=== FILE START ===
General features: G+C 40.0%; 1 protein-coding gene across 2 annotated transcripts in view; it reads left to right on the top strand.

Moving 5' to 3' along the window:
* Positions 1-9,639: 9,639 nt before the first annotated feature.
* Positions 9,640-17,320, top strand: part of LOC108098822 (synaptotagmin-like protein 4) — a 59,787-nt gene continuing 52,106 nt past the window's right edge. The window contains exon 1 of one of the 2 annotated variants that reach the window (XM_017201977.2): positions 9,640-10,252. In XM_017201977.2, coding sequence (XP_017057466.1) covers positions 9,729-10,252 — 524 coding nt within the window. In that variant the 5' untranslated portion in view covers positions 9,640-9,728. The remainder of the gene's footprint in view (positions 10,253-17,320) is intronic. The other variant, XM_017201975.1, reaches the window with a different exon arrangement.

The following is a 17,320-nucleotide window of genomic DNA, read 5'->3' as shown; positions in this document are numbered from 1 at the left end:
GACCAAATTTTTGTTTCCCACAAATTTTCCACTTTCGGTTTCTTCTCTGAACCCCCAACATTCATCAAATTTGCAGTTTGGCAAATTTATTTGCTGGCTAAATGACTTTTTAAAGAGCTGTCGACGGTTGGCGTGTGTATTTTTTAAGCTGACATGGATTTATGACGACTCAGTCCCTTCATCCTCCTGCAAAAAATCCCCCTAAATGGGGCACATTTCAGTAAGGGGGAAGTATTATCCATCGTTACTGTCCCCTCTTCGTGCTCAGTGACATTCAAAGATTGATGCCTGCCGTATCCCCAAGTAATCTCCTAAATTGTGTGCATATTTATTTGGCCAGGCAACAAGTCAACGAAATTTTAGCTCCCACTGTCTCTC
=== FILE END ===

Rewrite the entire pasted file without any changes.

General features: G+C 40.0%; 1 protein-coding gene across 2 annotated transcripts in view; it reads left to right on the top strand.

Moving 5' to 3' along the window:
* Positions 1-9,639: 9,639 nt before the first annotated feature.
* Positions 9,640-17,320, top strand: part of LOC108098822 (synaptotagmin-like protein 4) — a 59,787-nt gene continuing 52,106 nt past the window's right edge. The window contains exon 1 of one of the 2 annotated variants that reach the window (XM_017201977.2): positions 9,640-10,252. In XM_017201977.2, coding sequence (XP_017057466.1) covers positions 9,729-10,252 — 524 coding nt within the window. In that variant the 5' untranslated portion in view covers positions 9,640-9,728. The remainder of the gene's footprint in view (positions 10,253-17,320) is intronic. The other variant, XM_017201975.1, reaches the window with a different exon arrangement.

The following is a 17,320-nucleotide window of genomic DNA, read 5'->3' as shown; positions in this document are numbered from 1 at the left end:
GACCAAATTTTTGTTTCCCACAAATTTTCCACTTTCGGTTTCTTCTCTGAACCCCCAACATTCATCAAATTTGCAGTTTGGCAAATTTATTTGCTGGCTAAATGACTTTTTAAAGAGCTGTCGACGGTTGGCGTGTGTATTTTTTAAGCTGACATGGATTTATGACGACTCAGTCCCTTCATCCTCCTGCAAAAAATCCCCCTAAATGGGGCACATTTCAGTAAGGGGGAAGTATTATCCATCGTTACTGTCCCCTCTTCGTGCTCAGTGACATTCAAAGATTGATGCCTGCCGTATCCCCAAGTAATCTCCTAAATTGTGTGCATATTTATTTGGCCAGGCAACAAGTCAACGAAATTTTAGCTCCCACTGTCTCTC